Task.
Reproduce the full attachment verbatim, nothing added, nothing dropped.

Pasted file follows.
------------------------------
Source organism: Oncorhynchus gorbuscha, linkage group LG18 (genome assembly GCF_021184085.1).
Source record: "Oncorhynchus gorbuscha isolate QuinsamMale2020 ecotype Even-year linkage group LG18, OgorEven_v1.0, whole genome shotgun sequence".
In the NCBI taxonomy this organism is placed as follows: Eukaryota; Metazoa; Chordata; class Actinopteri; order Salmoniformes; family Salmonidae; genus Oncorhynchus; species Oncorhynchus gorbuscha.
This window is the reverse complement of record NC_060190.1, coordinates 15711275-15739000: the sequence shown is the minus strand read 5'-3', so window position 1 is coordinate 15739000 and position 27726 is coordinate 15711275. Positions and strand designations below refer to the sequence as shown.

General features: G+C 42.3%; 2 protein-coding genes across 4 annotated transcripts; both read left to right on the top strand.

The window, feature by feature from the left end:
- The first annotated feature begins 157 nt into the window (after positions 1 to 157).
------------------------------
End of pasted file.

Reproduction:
Source organism: Oncorhynchus gorbuscha, linkage group LG18 (genome assembly GCF_021184085.1).
Source record: "Oncorhynchus gorbuscha isolate QuinsamMale2020 ecotype Even-year linkage group LG18, OgorEven_v1.0, whole genome shotgun sequence".
In the NCBI taxonomy this organism is placed as follows: Eukaryota; Metazoa; Chordata; class Actinopteri; order Salmoniformes; family Salmonidae; genus Oncorhynchus; species Oncorhynchus gorbuscha.
This window is the reverse complement of record NC_060190.1, coordinates 15711275-15739000: the sequence shown is the minus strand read 5'-3', so window position 1 is coordinate 15739000 and position 27726 is coordinate 15711275. Positions and strand designations below refer to the sequence as shown.

General features: G+C 42.3%; 2 protein-coding genes across 4 annotated transcripts; both read left to right on the top strand.

The window, feature by feature from the left end:
- The first annotated feature begins 157 nt into the window (after positions 1 to 157).